You don’t need a high IQ to gain workplace success, most especially in Nigeria, but more AQ (Adaptability Quotient). People are gaining the advantage from this to make workplace success stories. Find out what that means in this exciting interview with a record-breaking Mechanical Engineer and Inspirational Speaker: Dr Wisdom Patrick Enang.
Dr Wisdom Patrick Enang: A Lead Design Engineering Consultant shares his story on life beyond gaining the academic certificate. He is a Mechanical Engineer whose international education and exposure has impacted a great deal on his lifestyle, work and family. A combination of his research competence and practical experience in mechanical piping design has positioned him to provide solutions to some of the most challenging issues and problems to engineering. He is a catalyst to those around him, who discovered himself at a very early stage in his career and is ready to inspire you into excellence.
LBC Crew: Please introduce yourself.
Dr Wisdom: I am a mechanical piping design engineer in the Oil and Gas industry. I studied mechanical engineering as an undergraduate program at the University of Bath in the UK, then went on to do my Masters and PhD in Automotive Engineering at the same university.
LBC Crew: How do you see your current career and experience line up with your academic history? Does it match?
Dr Wisdom: The whole essence of learning is not to succumb to just one area. I can summarise the university curriculum as “training you in learning how to learn”. This is because there are two parts to this: The product part which is the certificate you get upon graduation, and then the process part that produces you, empowers you with various competencies, and trains you to adapt to real-life scenarios. It is important to note that every student that wants to succeed must have an open mind to learn. He/she should not be conditioned to the abstract. They must be exposed to find the right information by themselves, learn quickly, and adapt as fast as possible to current realities in their industry and country. I started my oil and gas work life in 2015, when I returned from my academic journies abroad, and within three months, I was saddled with the responsibility of re-designing a high-pressure relief line. That relief line had failed four times, including several attempts by much more experienced colleagues. I didn’t have any training whatsoever for this, but as a person trained to learn and adapt, I took the challenge and discovered a solution that was adopted, and became a real success story. What worked here was that rather than approach the problem with the mindset of “this is how we do it”, I approached it with the mindset of “what is the best possible solution”.
My secret for workplace success is keeping an open mind that is neutral and unbiased. Sometimes the enemy to innovation is convention.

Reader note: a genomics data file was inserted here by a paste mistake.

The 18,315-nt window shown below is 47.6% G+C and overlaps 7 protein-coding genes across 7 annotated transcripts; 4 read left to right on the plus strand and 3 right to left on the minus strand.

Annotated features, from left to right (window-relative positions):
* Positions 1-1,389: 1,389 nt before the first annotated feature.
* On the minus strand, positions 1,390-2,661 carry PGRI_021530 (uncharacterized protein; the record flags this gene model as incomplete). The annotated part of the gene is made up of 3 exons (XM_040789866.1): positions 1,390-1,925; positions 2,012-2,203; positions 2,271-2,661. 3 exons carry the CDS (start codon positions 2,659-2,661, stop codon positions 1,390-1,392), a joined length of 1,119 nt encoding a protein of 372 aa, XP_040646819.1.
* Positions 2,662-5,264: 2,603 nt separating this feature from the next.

LBC Crew: So how do you see the education you acquired abroad? Do you think you would have achieved this fit if you had studied in Nigeria?
Dr Wisdom: My education abroad was very different. Taking from my experience in a year 1 thermodynamic exams. I went into the examination hall with full assurance of success, having crammed all the formulas, only to meet the formula as an attachment to the test questions. I was surprised, thinking I would have the advantage of having memorised all the formulas. I approached my lecturer and asked why he did that. He said, “You are missing the narrative. We are not testing your memory, but your understanding.” That changed a whole lot about my perception and education. That is the major difference between education abroad, and that of Nigeria. In Nigeria, your memory is tested. You are expected to write it, sometimes word for word, and if you use a different formula or approach, you might be failed. In my school back then, we were taught not to stress our memory, but to utilise our understanding. That is because, in the real working life, if you are presented with a problem, you have the liberty to search everywhere for any available information and resources that will empower you to provide the solution. The most important thing here is your ability to understand the problem, and define a clear, auditable and repeatable solution process. I am using more of the skillset I learnt at school to excel, and not the actual knowledge I gained.
LBC Crew: At what percentage are you using these skills?
Dr Wisdom: When I graduated from the university, a hundred per cent of my skills were IQ based. As I began working, I needed to lose some of that for forty per cent of emotional intelligence. In the furtherance of my career, and as I experienced more challenging career odds, I needed to develop Adaptability intelligence, which is the difference between a person that starts out really smart and gives up, and a person that starts out not so smart and keeps going. Currently, my Adaptability Intelligence is about forty per cent of my whole intelligence. This is because in the terrain of my country Nigeria, you need to be very adaptable to survive. If I was living and working in the US for example, I might not have much need for Adaptability Intelligence because they are lots of opportunities over there. With the ability to adapt, even if you don’t have such a high IQ, you can still succeed in Nigeria.